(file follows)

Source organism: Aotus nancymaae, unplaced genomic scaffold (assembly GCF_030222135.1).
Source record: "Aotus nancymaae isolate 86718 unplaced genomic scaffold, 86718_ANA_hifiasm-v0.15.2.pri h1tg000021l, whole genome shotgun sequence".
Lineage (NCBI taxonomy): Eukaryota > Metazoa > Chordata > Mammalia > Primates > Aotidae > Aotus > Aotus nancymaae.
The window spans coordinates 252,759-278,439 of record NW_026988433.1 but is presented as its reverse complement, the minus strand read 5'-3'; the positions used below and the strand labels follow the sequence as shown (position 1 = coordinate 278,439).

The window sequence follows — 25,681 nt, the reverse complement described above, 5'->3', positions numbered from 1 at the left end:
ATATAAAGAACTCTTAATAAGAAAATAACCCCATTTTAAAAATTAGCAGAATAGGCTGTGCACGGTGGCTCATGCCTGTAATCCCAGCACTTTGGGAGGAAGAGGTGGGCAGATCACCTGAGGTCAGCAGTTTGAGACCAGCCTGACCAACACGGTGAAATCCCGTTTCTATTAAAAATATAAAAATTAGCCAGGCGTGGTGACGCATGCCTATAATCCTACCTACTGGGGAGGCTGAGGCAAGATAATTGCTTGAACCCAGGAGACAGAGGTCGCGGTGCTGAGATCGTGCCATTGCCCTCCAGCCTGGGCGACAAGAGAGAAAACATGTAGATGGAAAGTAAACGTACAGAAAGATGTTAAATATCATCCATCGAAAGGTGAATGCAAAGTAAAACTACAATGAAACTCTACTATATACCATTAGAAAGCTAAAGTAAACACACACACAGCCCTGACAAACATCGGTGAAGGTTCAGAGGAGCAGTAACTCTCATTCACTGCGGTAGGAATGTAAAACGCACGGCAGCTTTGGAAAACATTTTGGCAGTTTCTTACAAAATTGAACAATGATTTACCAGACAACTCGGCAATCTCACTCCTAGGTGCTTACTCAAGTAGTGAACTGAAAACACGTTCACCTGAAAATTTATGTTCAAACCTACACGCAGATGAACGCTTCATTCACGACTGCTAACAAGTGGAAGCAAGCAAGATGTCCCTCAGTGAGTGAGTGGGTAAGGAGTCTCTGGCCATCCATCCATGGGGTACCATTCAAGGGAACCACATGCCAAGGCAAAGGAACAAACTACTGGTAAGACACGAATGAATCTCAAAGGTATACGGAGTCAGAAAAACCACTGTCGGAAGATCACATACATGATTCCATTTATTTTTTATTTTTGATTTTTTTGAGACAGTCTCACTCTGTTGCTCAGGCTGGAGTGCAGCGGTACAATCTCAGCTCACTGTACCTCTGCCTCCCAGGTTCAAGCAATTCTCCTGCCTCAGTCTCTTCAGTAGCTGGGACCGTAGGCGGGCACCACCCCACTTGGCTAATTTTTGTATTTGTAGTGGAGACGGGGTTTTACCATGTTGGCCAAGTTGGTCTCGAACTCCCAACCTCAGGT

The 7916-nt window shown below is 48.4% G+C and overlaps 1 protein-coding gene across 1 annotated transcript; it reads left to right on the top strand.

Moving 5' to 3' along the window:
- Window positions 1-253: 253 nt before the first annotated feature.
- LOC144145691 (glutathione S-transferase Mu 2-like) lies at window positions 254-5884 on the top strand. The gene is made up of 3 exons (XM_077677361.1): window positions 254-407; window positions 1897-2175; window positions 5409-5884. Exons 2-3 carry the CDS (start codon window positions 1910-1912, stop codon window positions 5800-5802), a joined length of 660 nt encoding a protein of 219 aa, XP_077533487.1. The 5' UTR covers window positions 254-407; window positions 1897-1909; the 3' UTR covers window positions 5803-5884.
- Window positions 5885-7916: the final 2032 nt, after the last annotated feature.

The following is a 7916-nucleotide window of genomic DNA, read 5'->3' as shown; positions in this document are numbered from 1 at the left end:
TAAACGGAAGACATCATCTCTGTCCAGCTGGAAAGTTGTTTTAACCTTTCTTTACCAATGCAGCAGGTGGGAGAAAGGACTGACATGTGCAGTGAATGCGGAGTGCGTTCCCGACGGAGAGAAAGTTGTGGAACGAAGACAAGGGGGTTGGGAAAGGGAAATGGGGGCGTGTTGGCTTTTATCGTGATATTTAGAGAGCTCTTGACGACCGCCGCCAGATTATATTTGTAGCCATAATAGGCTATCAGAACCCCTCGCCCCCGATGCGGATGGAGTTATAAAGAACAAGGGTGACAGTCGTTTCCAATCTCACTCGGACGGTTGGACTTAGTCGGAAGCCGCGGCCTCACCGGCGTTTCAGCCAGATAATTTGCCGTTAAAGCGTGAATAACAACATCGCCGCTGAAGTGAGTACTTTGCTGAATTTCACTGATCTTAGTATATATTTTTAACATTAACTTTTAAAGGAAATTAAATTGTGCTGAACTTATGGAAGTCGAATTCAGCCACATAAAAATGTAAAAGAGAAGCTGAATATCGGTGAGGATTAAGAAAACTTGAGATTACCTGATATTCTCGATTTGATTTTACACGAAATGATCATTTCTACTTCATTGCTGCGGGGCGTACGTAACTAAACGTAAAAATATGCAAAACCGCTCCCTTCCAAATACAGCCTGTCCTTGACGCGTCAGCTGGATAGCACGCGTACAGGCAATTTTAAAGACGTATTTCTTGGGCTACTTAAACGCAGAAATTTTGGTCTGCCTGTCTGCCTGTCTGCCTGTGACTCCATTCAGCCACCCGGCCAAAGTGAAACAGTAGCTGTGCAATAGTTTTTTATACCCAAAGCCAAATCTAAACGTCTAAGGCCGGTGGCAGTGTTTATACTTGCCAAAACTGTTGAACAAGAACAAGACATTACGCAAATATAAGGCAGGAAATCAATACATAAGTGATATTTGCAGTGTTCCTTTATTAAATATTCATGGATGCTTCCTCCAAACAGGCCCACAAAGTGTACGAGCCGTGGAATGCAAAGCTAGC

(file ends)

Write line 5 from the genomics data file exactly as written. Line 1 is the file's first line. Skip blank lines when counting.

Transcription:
The window sequence follows — 25,681 nt, the reverse complement described above, 5'->3', positions numbered from 1 at the left end: